Why was Pruyn slammed in a cell without his glasses and artificial limb, with no water to drink in the heat for five hours and only a cement floor to sit and sleep on before his captors finally gave him a wheelchair? Why was he never read his rights or even granted the opportunity to make one phone call to a lawyer or his family — the same rights that would be granted to a notorious criminal like Clifford Olsen or Paul Bernardo?
He never received an answer to these questions and, he said, “I was never told I was charged with anything.” Neither were many of the others who were penned up in that warehouse with him, including one person who was bound to a wheelchair because was paralyzed on one side and begging, over and over again, to go to the washroom before finally wetting his pants.
Pruyn said others in the warehouse begged for a drink of water and younger people made futile pleas to call their parents to at least let them know where they were. In the meantime, Pruyn’s wife, Susan, was frantically trying to find out from the police and others what happened to her husband and daughter. She found out nothing until they were finally released 27 hours after she was supposed to meet back with them at a subway station near Queen’s Park.
So what was this all about and why were John and Sue Pruyn arrested if they were part of the gathering of peaceful demonstrators in the Queen’s Park area? Was their crime to dare to come to Toronto in the first place and join with those who express concerns about the G20 and whether it has any concern at all for the environment, for people living in poverty, for fair access to health care and other issues important to people around the world who fall into the category of ‘have nots’?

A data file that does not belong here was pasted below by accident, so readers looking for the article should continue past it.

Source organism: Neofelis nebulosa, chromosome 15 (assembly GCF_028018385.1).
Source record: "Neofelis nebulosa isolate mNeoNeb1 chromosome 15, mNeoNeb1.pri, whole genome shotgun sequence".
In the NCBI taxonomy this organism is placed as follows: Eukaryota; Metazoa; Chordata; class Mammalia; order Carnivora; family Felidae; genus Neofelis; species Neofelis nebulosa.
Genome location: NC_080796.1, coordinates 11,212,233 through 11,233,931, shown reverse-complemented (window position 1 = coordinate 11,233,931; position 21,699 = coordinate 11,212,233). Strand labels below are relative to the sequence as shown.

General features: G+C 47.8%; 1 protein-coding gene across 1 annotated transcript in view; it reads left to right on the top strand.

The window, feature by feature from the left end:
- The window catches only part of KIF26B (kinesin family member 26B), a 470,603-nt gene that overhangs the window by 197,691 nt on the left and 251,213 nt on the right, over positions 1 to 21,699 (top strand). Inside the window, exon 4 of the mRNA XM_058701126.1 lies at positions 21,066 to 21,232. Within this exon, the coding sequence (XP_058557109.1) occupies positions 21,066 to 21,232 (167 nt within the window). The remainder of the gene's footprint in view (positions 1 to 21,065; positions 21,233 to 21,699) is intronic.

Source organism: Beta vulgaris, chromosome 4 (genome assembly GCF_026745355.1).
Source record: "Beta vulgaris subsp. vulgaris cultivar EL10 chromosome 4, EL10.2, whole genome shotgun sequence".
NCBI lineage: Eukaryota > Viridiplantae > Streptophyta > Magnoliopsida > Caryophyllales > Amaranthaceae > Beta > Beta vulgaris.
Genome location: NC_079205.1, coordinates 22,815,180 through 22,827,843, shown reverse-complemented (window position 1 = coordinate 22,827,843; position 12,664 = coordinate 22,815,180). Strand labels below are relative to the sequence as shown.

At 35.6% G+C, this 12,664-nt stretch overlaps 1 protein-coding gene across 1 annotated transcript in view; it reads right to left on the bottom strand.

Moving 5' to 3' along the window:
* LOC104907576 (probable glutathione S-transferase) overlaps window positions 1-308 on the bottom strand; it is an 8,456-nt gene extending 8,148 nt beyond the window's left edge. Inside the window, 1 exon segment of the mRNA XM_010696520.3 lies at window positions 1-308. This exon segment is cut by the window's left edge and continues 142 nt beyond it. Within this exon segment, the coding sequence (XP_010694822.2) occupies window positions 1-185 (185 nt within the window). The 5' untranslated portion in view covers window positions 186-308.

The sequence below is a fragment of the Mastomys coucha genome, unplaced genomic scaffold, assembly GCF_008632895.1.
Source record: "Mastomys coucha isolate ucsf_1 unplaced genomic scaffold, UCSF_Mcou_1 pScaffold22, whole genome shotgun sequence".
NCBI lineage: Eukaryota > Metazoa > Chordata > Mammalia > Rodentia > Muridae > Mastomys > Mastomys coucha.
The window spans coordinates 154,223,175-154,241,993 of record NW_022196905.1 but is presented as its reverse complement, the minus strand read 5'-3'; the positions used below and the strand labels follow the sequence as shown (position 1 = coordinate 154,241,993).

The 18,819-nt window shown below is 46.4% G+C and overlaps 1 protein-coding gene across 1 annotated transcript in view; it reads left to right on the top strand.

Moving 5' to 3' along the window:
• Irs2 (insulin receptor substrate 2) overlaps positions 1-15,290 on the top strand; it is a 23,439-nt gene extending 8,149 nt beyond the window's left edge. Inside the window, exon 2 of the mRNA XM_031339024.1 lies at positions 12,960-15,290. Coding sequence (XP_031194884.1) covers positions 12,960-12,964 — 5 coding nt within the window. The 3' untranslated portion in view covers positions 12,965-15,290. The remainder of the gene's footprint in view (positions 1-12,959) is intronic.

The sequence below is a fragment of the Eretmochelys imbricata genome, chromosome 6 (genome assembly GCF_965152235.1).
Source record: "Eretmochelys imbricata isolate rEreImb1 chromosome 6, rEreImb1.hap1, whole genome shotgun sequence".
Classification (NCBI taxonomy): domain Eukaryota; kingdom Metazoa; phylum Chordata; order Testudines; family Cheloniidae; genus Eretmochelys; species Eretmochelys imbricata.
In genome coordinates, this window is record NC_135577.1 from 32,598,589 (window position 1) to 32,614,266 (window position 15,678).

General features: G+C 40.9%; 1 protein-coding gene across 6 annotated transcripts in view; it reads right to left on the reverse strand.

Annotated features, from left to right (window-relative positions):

Pruyn wonders if the idea of the crackdown was to send a message to the public at large that gatherings of opposition to government policies won’t be tolerated. “That is (Prime Minister Stephen) Harper’s attitude,” he said. “He doesn’t like dissent in his own (party) ranks.”
Kormos said some might respond to the crackdown against the G20 summit demonstrators by saying that they should have stayed home or they should not have been there, or that if they were swept up by the police, they should have nothing to worry about if they did nothing wrong. But that misses the point, he said. It misses the possibility that this was another example of the province and country sliding down a path of clamping down on citizens’ right to gather together and express views that may not be popular with the government of the day.
Kormos stressed again that a public inquiry is needed, not only for those demonstrators arrested and roughed up during the summit, but for those shop owners in Toronto that had their stores vandalized by a horde of hooligans with little apparent presence of police officers to prevent it.
Asked if there was any possibility a few hundred black-clad vandals were allowed to run wild to make the thousands of people there to demonstrate peacefully look badly, Kormos responded; “That’s why we need a public inquiry.”
Susan Pruyn agreed. “ We need a public inquiry for all of the people who went (to Toronto) with good intentions and who ended up suffering that weekend,” she said.